The award-winning voice of North Cobb High School in Kennesaw, Georgia.

The Chant

The award-winning voice of North Cobb High School in Kennesaw, Georgia.

The Chant

The award-winning voice of North Cobb High School in Kennesaw, Georgia.

The Chant

    Teachers need to leave the phones alone

    %09To+prevent+students+from+using+their+phones+in+class%2C+several+teachers+use+phone+caddies+or+phone+jails.+Instead%2C+teachers+should+learn+to+collaborate+with+students+and+utilize+technology+in+lesson+plans+rather+than+taking+students+phones.+Teachers+can+utilize+numerous+new+apps+to+help+push+for+further+phone+integration+in+classrooms.
    Shannon Kamau
    To prevent students from using their phones in class, several teachers use phone caddies or phone jails. Instead, teachers should learn to collaborate with students and utilize technology in lesson plans rather than taking students’ phones. Teachers can utilize numerous new apps to help push for further phone integration in classrooms.

    This year, numerous states such as Ohio and Colorado have passed laws that ban students from bringing cell phones to class. Those who owned cell phones in the mid-1990s were perceived as drug dealers. That assumption quickly became debunked, but teachers still found reasons to believe that phones did not belong in classrooms. Teachers could terminate phone caddies or phone jails in classrooms if teachers and students can work together to ensure that all students offer their full attention.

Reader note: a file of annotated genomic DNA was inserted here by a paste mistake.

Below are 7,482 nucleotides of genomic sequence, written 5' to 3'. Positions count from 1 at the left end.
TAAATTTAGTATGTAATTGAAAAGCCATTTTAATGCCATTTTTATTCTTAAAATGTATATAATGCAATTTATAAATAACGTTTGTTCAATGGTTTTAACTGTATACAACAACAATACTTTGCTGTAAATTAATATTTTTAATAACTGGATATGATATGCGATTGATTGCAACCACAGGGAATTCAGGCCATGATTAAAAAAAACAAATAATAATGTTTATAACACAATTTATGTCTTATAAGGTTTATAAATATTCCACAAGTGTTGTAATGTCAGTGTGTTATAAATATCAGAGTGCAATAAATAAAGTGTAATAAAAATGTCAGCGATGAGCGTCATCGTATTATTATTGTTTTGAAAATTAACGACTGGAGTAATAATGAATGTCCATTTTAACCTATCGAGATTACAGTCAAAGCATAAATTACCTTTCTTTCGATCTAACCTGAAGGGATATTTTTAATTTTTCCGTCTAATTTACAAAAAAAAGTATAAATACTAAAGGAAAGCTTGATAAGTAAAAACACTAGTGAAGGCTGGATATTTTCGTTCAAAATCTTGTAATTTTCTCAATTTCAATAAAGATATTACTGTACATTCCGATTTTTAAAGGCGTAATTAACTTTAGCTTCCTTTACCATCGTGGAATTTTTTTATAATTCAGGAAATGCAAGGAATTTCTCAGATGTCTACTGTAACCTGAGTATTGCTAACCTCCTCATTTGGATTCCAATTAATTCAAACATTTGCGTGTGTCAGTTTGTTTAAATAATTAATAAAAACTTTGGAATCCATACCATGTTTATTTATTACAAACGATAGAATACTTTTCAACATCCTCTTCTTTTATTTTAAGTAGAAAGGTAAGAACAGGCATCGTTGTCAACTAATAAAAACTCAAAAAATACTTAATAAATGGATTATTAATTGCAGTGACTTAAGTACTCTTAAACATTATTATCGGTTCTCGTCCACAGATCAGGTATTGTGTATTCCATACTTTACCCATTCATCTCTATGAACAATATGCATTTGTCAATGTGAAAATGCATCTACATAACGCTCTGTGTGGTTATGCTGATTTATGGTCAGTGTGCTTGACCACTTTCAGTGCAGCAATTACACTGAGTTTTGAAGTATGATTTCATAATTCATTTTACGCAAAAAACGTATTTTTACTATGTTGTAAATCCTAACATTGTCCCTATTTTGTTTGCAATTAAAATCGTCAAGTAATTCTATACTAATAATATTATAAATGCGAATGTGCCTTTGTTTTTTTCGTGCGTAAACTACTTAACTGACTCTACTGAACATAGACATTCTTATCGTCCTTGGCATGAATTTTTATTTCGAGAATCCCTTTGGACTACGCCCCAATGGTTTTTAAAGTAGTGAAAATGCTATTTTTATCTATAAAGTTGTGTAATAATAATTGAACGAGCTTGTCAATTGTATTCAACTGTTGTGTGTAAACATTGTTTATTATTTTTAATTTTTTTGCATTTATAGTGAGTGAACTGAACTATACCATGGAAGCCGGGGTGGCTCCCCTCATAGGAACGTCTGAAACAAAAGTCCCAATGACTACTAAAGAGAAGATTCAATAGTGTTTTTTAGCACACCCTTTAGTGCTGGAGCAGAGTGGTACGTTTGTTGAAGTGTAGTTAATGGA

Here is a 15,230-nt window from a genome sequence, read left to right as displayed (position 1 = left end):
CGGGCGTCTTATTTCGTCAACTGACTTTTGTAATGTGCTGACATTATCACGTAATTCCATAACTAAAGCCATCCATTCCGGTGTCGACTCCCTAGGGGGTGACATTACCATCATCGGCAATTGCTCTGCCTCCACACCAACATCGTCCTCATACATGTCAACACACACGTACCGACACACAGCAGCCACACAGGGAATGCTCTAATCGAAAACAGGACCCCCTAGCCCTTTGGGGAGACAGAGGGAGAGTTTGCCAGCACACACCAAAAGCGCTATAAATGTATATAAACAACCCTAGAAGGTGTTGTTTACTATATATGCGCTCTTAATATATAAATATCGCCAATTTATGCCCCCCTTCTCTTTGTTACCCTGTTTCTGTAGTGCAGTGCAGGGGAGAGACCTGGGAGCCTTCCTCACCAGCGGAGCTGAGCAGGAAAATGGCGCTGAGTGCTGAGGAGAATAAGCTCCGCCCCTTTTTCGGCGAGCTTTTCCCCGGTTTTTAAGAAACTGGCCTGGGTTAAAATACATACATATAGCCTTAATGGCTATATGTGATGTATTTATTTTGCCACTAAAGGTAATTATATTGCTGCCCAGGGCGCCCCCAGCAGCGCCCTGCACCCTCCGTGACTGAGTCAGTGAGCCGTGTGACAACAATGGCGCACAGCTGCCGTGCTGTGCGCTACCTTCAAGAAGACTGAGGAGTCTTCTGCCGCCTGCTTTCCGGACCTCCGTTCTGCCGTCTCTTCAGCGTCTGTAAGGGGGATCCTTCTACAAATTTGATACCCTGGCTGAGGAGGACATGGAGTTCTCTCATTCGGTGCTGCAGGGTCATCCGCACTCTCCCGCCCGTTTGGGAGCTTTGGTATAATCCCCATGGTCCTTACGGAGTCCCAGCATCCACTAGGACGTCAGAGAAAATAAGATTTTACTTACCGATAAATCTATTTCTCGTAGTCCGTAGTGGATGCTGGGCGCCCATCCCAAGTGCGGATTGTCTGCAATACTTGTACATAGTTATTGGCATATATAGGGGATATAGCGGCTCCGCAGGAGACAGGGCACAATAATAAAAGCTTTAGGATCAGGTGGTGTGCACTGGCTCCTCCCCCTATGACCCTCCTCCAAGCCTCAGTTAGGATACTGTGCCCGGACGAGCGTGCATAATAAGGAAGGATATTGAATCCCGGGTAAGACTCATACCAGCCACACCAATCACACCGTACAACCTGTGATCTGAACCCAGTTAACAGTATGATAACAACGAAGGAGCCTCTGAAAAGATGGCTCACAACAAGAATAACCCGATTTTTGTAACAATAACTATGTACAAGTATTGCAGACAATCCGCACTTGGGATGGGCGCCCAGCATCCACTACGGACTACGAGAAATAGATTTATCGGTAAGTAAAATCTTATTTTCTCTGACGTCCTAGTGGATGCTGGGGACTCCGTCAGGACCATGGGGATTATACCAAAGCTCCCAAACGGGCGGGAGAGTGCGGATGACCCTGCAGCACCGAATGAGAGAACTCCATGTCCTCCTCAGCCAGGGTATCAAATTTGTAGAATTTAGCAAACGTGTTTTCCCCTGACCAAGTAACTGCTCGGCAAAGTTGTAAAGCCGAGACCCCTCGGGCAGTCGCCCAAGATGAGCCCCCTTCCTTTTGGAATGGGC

Nevertheless, those who believe that phones become a way for students to cheat and become distracted from instructed learning times also believe that students take out their phones for purposes other than research and access to resources to take away both of those issues teachers resort to the use of phone caddies or phone jails.

    “This is the first semester I’ve had where people can’t separate themselves from their phone and it’s more of a distraction than help. I used to be okay with it because it can help when you have to look up stuff and research stuff but now it’s just more of a distraction, but now we have access to laptops that can be the resource to go to the internet for research and separate from our phones a little bit,” AP US History teacher Tamara Rakenburg said.

    The opposition, however, remains unaware that by allowing students to use their phones for music or phone breaks after certain times, they can use them to improve the quality of their work and attention span. The necessity for phone caddies or phone jails in classrooms could become resolved if teachers and students work together to accommodate students’ needs for their phones and ensure that all students offer their full attention. 

    Teachers believe that students should not keep phones in the classroom because they distract students during independent work time. They also believe that students pull out their phones to text their friends or even scroll through social media mindlessly.  The fact that students look for tools to aid them in completing their work completely bypasses teachers’ minds.

    The internet currently consists of numerous resources available to aid students in their academic work such as Quizlet, online textbooks, BrainPop, Khan Academy and several other resources. These resources help students understand questions that they might feel reluctant to ask in front of others and may also help students understand a concept that the teacher did not explain to their understanding. Although it may seem like technology defeats the purpose of a teacher, it does not; it stands as an extra resource for students on top of the information given by the teacher.